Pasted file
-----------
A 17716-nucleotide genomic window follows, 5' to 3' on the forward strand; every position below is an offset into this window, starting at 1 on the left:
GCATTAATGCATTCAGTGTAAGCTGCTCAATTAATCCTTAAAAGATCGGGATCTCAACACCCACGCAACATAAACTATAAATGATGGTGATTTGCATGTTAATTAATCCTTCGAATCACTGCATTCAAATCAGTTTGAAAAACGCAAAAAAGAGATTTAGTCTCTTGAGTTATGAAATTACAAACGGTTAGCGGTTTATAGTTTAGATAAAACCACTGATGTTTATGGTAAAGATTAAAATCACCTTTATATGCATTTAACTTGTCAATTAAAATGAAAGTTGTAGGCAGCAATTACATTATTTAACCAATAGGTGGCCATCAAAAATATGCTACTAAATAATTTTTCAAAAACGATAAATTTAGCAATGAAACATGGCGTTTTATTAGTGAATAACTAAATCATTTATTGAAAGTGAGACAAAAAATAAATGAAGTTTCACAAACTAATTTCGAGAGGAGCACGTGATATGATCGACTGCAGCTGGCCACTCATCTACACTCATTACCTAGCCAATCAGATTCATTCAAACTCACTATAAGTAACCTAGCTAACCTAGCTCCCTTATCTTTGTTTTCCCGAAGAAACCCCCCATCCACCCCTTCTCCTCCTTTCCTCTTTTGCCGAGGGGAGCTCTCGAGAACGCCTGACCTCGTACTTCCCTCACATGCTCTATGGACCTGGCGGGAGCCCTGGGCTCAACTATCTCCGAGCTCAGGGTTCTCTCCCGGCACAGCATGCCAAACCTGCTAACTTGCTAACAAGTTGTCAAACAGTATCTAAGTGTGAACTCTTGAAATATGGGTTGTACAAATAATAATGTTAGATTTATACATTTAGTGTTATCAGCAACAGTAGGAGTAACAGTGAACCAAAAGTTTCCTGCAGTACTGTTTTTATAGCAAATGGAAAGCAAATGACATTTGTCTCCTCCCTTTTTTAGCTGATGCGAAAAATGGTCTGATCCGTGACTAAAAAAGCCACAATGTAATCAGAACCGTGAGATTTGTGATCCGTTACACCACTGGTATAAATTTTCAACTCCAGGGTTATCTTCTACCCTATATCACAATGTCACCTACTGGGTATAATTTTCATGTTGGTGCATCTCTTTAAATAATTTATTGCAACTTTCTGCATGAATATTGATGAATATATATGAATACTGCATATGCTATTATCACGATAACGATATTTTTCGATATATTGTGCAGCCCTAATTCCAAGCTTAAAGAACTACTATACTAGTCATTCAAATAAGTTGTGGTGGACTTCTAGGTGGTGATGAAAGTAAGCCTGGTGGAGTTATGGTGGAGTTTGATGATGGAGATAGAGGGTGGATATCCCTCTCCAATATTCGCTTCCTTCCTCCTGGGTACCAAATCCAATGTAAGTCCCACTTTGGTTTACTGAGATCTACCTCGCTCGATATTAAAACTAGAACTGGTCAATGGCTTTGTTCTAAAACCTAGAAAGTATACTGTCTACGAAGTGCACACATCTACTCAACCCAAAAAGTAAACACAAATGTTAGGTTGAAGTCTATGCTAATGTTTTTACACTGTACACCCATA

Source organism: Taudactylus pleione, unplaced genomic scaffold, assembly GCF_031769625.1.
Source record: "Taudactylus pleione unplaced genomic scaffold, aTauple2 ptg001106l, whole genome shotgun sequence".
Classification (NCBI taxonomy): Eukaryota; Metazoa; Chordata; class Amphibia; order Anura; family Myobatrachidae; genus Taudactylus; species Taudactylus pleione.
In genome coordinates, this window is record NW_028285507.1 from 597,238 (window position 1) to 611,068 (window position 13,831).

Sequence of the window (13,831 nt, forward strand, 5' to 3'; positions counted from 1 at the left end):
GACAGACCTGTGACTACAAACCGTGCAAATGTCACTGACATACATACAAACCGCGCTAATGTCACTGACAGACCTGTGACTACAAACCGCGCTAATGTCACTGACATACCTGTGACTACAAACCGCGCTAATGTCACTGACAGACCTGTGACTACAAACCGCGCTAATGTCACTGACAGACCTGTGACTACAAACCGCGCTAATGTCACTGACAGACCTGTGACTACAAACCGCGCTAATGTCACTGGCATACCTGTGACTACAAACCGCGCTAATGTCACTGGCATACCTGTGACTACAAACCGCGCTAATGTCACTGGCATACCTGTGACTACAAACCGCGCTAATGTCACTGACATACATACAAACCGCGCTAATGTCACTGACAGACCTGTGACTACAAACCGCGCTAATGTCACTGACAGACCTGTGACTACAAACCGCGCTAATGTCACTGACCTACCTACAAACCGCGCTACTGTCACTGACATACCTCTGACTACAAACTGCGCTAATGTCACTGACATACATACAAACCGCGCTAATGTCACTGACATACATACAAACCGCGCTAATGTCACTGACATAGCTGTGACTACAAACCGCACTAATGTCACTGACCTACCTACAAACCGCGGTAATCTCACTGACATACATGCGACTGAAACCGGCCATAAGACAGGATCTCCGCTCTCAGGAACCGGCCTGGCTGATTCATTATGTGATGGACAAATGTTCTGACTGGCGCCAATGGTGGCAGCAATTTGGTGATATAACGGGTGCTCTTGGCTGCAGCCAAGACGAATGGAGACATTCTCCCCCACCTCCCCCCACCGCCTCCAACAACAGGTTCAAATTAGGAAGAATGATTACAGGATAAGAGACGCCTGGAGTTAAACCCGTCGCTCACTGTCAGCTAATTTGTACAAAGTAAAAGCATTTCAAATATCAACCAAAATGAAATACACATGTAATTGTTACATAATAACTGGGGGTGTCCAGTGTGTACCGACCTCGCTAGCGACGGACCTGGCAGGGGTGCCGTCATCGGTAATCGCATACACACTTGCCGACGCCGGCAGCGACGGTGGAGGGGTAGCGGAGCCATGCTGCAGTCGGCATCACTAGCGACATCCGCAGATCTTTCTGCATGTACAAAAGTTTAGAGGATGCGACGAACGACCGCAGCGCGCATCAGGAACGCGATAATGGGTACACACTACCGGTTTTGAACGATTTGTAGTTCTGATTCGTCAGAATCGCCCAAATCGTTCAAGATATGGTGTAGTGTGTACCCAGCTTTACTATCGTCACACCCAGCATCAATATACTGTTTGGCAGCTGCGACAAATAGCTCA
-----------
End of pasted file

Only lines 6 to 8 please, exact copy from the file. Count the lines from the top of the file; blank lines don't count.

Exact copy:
In genome coordinates, this window is record NW_028285507.1 from 597,238 (window position 1) to 611,068 (window position 13,831).

Sequence of the window (13,831 nt, forward strand, 5' to 3'; positions counted from 1 at the left end):
GACAGACCTGTGACTACAAACCGTGCAAATGTCACTGACATACATACAAACCGCGCTAATGTCACTGACAGACCTGTGACTACAAACCGCGCTAATGTCACTGACATACCTGTGACTACAAACCGCGCTAATGTCACTGACAGACCTGTGACTACAAACCGCGCTAATGTCACTGACAGACCTGTGACTACAAACCGCGCTAATGTCACTGACAGACCTGTGACTACAAACCGCGCTAATGTCACTGGCATACCTGTGACTACAAACCGCGCTAATGTCACTGGCATACCTGTGACTACAAACCGCGCTAATGTCACTGGCATACCTGTGACTACAAACCGCGCTAATGTCACTGACATACATACAAACCGCGCTAATGTCACTGACAGACCTGTGACTACAAACCGCGCTAATGTCACTGACAGACCTGTGACTACAAACCGCGCTAATGTCACTGACCTACCTACAAACCGCGCTACTGTCACTGACATACCTCTGACTACAAACTGCGCTAATGTCACTGACATACATACAAACCGCGCTAATGTCACTGACATACATACAAACCGCGCTAATGTCACTGACATAGCTGTGACTACAAACCGCACTAATGTCACTGACCTACCTACAAACCGCGGTAATCTCACTGACATACATGCGACTGAAACCGGCCATAAGACAGGATCTCCGCTCTCAGGAACCGGCCTGGCTGATTCATTATGTGATGGACAAATGTTCTGACTGGCGCCAATGGTGGCAGCAATTTGGTGATATAACGGGTGCTCTTGGCTGCAGCCAAGACGAATGGAGACATTCTCCCCCACCTCCCCCCACCGCCTCCAACAACAGGTTCAAATTAGGAAGAATGATTACAGGATAAGAGACGCCTGGAGTTAAACCCGTCGCTCACTGTCAGCTAATTTGTACAAAGTAAAAGCATTTCAAATATCAACCAAAATGAAATACACATGTAATTGTTACATAATAACTGGGGGTGTCCAGTGTGTACCGACCTCGCTAGCGACGGACCTGGCAGGGGTGCCGTCATCGGTAATCGCATACACACTTGCCGACGCCGGCAGCGACGGTGGAGGGGTAGCGGAGCCATGCTGCAGTCGGCATCACTAGCGACATCCGCAGATCTTTCTGCATGTACAAAAGTTTAGAGGATGCGACGAACGACCGCAGCGCGCATCAGGAACGCGATAATGGGTACACACTACCGGTTTTGAACGATTTGTAGTTCTGATTCGTCAGAATCGCCCAAATCGTTCAAGATATGGTGTAGTGTGTACCCAGCTTTACTATCGTCACACCCAGCATCAATATACTGTTTGGCAGCTGCGACAAATAGCTCA